The Line 6 Variax Bass 700 attempts to provide an all-in-one solution for bass players who require a multitude of basses. Instead of modeling a sound after-the-fact in your amp or effects, Line 6 has taken the creative approach of implementing modeling technology inside the actual bass guitar. Before a signal leaves the bass for your amp, it is modified to match the sonic character of numerous popular bass guitars based on your selection.
Is the Variax Bass too good to be true? The short answer is it depends. While the bass certainly creates some pleasing sounds, a pro-level player expecting exact models of classic instruments may be disappointed by the lack of truly authentic-sounding replications. The models are certainly representative of the intended basses, but they really don’t duplicate the sounds.
|Documentation & Support
|OVERALL RATING = 2.9
3.6 stars or better: Outstanding, WIHO Award
3 stars or better: Worth considering
2 stars or better: Suited to specific needs
1 star or less: Not recommended
Though Line 6 suggests the Variax Bass is all you need to bring to a session, the sounds just don’t live up to the studio half of that statement. But for bassists regularly playing in cover bands and wedding bands, the Variax Bass 700 offers great convenience – with so many tonal varieties on-board, it could be the only instrument you need to bring to the gig. With models that approximate the tone of numerous basses, this one instrument will enable you to substantially change your sound from one song to the next.
If you don’t require the tonal variety of numerous different basses, though, you would be better off purchasing a traditional high-end bass. This is because if you do not use all of the tonal features of the Variax, you will be paying over $1,200 for a Korean-made bass with build quality and sound that doesn’t compare to traditional high-end bass guitars.
The acoustic, eight- and twelve-string models are worth noting, though. For a bassist not planning to own one of these very-different bass instruments, the Variax Bass 700 provides a much less costly (or cumbersome) alternative to these instruments, plus it gives you some decent standard bass sounds as well.
The bass sports a Stingray-type alder body, maple neck with a rosewood fingerboard, 21 medium-profile frets, 1.5" nut width (1.8" nut width on the five string version), 34" scale length, 10" fingerboard radius, and four piezo acoustic pickups in the bridge (five in the Variax Bass 705). It also contains a Digital I/O RJ-45 jack for future updates and additional sounds.
Included with the bass is a well-padded gig bag, the XPS-DI Footswitch Power box, stereo instrument cable (required to use XPS-DI as power source), wall-wart power supply, Allen wrench, and user’s manual.
The controls are as follows: volume, pickup blend, bass/treble, and the model selector. The model selector has twelve positions ranging from modern basses to acoustic/upright basses, and an LED on the bass ensures that you can read the model selection while performing on a dark stage.
Each model selection possesses a second tonal variation for a total of twenty-four options (discussed in the sound section). The Variax allows you to save your EQ and pickup settings for each model (just hold down the model knob for a few seconds).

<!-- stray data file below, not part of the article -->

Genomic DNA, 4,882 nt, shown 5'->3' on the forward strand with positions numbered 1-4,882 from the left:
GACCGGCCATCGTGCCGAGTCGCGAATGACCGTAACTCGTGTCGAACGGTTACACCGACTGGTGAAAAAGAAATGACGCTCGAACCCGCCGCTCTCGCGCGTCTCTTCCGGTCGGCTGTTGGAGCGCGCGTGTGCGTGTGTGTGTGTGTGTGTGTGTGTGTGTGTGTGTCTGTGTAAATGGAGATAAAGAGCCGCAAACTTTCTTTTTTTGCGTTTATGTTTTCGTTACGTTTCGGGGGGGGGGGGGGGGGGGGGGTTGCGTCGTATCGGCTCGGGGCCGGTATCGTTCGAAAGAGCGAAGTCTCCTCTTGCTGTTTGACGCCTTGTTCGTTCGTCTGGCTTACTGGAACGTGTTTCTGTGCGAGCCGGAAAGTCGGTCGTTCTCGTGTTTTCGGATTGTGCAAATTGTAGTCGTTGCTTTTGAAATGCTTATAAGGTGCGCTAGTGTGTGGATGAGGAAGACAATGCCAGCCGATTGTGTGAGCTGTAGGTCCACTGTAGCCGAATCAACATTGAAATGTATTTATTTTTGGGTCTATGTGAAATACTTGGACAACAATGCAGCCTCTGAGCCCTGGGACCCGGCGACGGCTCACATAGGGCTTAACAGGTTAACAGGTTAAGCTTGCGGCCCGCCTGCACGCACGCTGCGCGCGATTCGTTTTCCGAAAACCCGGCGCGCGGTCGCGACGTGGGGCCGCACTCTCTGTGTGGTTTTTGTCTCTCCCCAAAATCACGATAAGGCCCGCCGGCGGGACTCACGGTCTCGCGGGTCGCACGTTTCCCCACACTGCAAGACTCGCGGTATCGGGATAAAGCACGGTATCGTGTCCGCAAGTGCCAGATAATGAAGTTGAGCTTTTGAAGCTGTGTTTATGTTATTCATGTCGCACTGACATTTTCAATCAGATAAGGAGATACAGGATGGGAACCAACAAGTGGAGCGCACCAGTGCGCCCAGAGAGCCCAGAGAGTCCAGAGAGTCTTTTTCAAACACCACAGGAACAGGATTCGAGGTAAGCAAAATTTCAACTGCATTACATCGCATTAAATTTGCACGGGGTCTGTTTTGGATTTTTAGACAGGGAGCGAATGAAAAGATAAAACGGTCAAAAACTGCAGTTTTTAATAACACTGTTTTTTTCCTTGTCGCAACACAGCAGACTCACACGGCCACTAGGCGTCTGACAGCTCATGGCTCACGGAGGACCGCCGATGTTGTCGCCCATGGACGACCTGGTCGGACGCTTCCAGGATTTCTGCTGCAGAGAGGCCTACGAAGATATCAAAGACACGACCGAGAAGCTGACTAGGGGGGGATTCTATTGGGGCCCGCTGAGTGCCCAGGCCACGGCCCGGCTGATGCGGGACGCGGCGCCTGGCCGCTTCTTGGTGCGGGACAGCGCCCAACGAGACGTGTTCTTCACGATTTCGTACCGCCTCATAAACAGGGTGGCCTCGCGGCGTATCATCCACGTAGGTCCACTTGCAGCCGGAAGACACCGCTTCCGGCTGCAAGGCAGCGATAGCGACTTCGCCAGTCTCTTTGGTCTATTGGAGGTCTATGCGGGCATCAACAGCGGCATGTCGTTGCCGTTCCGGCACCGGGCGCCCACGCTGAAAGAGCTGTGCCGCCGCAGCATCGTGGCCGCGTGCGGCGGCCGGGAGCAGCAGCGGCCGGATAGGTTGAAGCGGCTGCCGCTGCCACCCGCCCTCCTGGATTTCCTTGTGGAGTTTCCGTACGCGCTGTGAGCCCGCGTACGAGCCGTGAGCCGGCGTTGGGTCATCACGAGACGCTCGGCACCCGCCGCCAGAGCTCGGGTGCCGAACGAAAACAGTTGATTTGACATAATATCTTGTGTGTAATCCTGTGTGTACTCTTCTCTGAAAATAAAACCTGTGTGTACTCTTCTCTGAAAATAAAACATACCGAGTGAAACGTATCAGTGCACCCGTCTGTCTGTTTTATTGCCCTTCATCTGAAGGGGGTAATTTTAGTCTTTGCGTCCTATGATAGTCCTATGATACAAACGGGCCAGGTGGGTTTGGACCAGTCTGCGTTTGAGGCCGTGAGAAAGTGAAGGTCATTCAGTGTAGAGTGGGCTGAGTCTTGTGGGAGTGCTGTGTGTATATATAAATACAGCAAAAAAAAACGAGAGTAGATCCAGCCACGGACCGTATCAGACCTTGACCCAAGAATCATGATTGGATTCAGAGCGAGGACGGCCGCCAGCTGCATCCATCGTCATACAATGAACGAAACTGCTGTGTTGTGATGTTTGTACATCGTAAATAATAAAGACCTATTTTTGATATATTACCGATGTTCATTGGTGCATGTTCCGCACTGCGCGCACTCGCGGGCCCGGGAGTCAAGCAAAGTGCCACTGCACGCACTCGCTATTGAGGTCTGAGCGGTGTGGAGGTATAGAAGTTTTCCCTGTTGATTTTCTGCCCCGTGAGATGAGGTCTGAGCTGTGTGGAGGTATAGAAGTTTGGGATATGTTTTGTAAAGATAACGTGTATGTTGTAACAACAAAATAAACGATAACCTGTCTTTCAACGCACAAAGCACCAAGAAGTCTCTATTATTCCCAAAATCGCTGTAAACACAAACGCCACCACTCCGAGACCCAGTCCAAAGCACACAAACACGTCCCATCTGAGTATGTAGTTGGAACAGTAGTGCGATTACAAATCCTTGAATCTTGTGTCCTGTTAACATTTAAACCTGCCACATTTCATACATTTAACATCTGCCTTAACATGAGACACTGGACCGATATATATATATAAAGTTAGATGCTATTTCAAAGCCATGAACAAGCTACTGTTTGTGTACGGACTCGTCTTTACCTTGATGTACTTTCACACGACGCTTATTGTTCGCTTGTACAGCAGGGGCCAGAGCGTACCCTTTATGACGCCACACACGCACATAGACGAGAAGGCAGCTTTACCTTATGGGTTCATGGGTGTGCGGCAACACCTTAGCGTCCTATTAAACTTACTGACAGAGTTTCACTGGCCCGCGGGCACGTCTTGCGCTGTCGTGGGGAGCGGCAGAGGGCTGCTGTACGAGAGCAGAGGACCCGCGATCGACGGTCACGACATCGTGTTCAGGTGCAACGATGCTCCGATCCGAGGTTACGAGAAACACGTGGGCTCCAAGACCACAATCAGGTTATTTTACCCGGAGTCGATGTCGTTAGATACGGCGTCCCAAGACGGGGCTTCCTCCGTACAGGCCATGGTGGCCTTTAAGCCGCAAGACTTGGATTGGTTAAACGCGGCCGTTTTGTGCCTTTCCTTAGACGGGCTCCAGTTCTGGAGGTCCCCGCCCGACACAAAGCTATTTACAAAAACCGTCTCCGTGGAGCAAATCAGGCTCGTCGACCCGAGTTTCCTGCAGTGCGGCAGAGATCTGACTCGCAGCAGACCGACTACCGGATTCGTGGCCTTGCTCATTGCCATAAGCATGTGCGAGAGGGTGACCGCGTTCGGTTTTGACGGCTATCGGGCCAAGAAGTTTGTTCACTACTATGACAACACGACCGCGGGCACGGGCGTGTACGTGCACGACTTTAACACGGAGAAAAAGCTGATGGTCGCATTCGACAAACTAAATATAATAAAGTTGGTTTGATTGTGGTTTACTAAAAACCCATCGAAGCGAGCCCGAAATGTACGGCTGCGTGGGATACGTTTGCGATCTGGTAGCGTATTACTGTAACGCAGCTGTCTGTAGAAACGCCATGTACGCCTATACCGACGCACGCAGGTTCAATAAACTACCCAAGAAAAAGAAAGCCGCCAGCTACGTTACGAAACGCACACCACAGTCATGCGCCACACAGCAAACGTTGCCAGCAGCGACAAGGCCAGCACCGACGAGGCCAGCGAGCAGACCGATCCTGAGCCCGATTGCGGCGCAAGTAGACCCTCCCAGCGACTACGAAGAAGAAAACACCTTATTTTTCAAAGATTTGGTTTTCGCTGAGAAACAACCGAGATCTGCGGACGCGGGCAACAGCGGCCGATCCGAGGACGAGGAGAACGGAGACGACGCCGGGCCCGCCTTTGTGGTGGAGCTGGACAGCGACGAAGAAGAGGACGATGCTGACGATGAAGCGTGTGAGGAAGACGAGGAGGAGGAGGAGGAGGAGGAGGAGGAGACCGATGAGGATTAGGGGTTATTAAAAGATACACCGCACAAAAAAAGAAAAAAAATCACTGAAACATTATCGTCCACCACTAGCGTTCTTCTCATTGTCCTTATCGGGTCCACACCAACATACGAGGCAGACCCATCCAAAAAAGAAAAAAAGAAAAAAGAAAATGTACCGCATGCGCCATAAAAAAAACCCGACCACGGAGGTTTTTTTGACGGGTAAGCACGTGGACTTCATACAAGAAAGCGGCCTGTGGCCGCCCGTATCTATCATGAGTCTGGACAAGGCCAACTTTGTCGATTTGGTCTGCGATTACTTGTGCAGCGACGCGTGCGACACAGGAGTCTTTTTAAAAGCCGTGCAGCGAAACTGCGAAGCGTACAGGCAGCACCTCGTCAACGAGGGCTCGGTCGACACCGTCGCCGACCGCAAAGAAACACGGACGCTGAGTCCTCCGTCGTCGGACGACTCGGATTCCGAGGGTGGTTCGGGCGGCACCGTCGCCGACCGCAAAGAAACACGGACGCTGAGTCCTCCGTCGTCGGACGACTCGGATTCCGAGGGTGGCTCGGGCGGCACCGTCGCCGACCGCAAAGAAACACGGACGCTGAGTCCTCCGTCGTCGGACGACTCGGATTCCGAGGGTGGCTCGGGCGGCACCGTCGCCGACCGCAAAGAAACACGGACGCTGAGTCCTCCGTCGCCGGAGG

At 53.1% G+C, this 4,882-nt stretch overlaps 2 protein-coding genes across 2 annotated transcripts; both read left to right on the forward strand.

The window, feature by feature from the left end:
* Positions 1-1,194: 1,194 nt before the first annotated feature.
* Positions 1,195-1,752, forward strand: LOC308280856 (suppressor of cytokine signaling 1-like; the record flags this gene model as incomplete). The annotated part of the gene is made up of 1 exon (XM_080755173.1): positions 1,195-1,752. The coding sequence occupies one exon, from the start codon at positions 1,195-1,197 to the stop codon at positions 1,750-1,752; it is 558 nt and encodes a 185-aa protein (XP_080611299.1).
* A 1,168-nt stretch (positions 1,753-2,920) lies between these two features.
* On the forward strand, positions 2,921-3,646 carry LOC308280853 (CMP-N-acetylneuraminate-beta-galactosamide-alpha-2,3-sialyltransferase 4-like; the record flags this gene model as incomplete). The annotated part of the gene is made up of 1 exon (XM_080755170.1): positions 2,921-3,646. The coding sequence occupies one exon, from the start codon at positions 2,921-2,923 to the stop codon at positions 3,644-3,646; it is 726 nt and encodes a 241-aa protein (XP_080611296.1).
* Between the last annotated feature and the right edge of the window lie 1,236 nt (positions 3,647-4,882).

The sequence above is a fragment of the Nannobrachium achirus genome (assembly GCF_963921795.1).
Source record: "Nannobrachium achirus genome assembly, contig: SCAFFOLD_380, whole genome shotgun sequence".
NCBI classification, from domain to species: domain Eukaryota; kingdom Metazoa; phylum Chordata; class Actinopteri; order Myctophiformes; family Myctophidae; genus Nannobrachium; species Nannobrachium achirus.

Another interesting feature of the Variax Bass is that for basses that only have one pickup, the blend knob works as though it is physically moving that single pickup between the neck and the bridge. For example, if you are using the Manta selection, which is modeled after a Music Man Stingray, the middle position of the blend knob would be the traditional pickup position. Turning the knob towards the neck would move the pickup towards the neck, and moving the knob towards the bridge would move the pickup towards the bridge.
The Variax does not use MIDI. Rather, it uses the actual vibration of the strings through a piezo pickup in the bridge to create an audio signal that is then modeled by the digital components of the bass. This eliminates latency issues and produces more realistic sound quality.
The Variax is very playable. It has the feel of a Stingray, with the big body and thicker style neck. Since it does not have traditional pickups, there is a long thumb rest that will help those of us who need it. We were able to select instrument models easily, and a colored LED let us see the names of the models etched onto the edge of a selector knob. Pressing the volume knob selects between the two models at a given setting, and the LED glows red or green to indicate which model you’re playing.
The construction was not up to par with other basses in the same price range as the Variax Bass 700. Really, the body, neck, hardware and finish all felt representative of instruments we would play in the $300 to $600 range. When you buy this bass, you are buying the technology and not the craftsmanship.
Using a bass that contains digital components requires significant power. You have the choice of loading your bass with six AA batteries (which last 10-12 hours), a nine-volt battery (only 1-2 hours, for use in emergency situations), or you can use a stereo cable connecting the bass to the Line 6 DI box which will supply power on one half of the stereo wiring. A Planet Waves stereo instrument cable is included with the bass, and we chose to power our bass through the cable and DI box rather than deal with a mess of batteries. The Variax’s LED will give an occasional blink when batteries are low.